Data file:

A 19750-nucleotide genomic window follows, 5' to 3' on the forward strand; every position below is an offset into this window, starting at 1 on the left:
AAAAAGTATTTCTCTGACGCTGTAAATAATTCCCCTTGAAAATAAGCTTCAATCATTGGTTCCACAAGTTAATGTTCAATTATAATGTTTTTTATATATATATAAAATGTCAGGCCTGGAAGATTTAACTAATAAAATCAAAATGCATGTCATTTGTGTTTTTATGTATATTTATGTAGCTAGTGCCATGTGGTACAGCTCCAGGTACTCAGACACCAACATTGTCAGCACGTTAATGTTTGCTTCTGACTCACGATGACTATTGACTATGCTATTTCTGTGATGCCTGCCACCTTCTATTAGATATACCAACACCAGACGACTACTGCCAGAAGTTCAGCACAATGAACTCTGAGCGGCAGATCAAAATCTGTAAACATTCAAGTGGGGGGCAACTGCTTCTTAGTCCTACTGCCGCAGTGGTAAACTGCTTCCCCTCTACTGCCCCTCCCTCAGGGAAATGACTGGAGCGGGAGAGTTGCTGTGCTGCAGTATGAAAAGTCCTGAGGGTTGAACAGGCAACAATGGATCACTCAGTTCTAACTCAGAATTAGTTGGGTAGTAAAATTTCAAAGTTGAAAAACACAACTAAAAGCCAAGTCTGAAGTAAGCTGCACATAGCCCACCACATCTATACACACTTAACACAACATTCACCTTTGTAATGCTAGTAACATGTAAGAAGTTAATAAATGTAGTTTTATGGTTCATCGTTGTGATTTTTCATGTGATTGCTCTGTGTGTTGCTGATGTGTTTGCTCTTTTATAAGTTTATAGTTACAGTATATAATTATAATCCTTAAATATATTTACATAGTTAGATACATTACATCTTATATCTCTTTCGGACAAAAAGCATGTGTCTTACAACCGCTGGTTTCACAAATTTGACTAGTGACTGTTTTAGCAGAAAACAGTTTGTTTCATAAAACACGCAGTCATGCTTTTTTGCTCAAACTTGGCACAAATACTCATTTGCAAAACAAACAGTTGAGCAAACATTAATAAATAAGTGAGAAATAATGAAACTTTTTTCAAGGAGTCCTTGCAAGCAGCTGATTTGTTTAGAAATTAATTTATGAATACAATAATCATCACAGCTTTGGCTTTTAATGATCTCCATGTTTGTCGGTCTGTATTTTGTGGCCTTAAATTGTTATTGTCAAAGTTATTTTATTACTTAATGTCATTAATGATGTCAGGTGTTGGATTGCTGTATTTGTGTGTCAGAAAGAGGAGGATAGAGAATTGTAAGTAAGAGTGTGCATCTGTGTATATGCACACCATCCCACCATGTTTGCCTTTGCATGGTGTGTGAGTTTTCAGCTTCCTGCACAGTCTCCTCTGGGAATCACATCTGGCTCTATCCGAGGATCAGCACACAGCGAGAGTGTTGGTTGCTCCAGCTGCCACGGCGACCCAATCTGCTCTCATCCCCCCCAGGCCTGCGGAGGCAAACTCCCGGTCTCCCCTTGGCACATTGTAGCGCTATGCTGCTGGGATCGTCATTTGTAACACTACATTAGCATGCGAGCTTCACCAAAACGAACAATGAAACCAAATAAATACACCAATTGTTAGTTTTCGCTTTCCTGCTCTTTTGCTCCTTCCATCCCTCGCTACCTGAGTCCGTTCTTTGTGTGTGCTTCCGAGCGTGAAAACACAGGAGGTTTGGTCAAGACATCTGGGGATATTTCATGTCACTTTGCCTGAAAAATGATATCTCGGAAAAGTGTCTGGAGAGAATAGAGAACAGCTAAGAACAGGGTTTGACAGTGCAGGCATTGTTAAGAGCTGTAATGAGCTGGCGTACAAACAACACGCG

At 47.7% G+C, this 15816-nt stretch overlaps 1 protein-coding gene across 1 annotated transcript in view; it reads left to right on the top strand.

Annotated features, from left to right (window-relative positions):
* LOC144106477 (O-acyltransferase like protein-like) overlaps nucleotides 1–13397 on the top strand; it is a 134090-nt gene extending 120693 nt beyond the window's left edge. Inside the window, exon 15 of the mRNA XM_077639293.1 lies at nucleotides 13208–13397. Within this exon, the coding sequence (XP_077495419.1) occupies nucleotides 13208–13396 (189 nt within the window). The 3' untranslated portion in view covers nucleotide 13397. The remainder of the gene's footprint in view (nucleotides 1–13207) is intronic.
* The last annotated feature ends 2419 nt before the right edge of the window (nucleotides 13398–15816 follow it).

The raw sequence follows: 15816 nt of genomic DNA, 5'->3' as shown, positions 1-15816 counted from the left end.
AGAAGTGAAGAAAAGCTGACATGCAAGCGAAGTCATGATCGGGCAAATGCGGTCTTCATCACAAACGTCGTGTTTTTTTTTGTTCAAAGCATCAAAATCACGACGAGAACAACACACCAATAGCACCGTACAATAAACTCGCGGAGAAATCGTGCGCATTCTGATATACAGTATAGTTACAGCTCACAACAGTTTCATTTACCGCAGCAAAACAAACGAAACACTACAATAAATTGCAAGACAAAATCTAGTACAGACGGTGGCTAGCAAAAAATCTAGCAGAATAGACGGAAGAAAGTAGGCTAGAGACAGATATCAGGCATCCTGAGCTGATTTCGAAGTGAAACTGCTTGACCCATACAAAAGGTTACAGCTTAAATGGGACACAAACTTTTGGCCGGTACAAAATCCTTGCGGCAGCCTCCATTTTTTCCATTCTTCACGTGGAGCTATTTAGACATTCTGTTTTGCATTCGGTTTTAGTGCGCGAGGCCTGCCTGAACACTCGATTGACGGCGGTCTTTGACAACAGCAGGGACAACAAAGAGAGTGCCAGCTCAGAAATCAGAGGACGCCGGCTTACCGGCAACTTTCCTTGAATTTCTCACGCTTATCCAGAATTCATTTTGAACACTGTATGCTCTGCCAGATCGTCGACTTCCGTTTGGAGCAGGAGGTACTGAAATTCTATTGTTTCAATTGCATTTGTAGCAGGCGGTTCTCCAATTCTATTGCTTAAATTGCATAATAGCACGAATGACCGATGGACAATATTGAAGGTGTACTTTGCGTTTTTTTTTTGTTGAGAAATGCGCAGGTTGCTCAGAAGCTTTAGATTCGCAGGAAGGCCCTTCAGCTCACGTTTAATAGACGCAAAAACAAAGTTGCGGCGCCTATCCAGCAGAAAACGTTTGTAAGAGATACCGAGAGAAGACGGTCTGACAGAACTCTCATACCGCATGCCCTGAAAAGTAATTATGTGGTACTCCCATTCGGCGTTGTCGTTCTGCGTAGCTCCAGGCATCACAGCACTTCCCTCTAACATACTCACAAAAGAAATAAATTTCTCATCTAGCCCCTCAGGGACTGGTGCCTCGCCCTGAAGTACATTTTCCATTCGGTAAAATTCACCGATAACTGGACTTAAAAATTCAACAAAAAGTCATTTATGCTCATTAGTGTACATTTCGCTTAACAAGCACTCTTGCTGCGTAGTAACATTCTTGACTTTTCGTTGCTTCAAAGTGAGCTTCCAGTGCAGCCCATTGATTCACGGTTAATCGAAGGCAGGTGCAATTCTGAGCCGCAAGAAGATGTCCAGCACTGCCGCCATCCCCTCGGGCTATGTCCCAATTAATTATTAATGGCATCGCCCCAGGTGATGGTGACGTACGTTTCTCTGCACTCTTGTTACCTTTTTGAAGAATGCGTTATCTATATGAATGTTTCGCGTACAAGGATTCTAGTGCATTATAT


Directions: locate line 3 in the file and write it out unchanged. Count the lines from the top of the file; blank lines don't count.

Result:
At 47.7% G+C, this 15816-nt stretch overlaps 1 protein-coding gene across 1 annotated transcript in view; it reads left to right on the top strand.